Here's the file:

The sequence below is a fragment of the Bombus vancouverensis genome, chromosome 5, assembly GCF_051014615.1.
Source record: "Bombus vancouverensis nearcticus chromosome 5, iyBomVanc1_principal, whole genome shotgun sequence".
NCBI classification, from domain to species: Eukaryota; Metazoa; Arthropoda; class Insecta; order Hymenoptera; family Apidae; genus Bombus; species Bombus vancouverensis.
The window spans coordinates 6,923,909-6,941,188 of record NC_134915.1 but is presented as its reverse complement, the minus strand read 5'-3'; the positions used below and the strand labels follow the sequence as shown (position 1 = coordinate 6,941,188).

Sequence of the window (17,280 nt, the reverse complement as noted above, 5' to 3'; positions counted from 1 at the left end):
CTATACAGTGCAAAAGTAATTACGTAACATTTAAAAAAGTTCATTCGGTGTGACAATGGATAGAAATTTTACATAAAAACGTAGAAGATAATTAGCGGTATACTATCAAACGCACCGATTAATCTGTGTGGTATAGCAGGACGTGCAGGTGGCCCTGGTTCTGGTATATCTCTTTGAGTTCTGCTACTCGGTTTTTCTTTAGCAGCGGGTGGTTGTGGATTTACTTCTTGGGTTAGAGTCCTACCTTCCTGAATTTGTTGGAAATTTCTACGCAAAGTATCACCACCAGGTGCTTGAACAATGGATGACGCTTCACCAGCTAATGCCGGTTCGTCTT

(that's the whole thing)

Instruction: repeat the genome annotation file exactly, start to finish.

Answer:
The sequence below is a fragment of the Bombus vancouverensis genome, chromosome 5, assembly GCF_051014615.1.
Source record: "Bombus vancouverensis nearcticus chromosome 5, iyBomVanc1_principal, whole genome shotgun sequence".
NCBI classification, from domain to species: Eukaryota; Metazoa; Arthropoda; class Insecta; order Hymenoptera; family Apidae; genus Bombus; species Bombus vancouverensis.
The window spans coordinates 6,923,909-6,941,188 of record NC_134915.1 but is presented as its reverse complement, the minus strand read 5'-3'; the positions used below and the strand labels follow the sequence as shown (position 1 = coordinate 6,941,188).

Sequence of the window (17,280 nt, the reverse complement as noted above, 5' to 3'; positions counted from 1 at the left end):
CTATACAGTGCAAAAGTAATTACGTAACATTTAAAAAAGTTCATTCGGTGTGACAATGGATAGAAATTTTACATAAAAACGTAGAAGATAATTAGCGGTATACTATCAAACGCACCGATTAATCTGTGTGGTATAGCAGGACGTGCAGGTGGCCCTGGTTCTGGTATATCTCTTTGAGTTCTGCTACTCGGTTTTTCTTTAGCAGCGGGTGGTTGTGGATTTACTTCTTGGGTTAGAGTCCTACCTTCCTGAATTTGTTGGAAATTTCTACGCAAAGTATCACCACCAGGTGCTTGAACAATGGATGACGCTTCACCAGCTAATGCCGGTTCGTCTT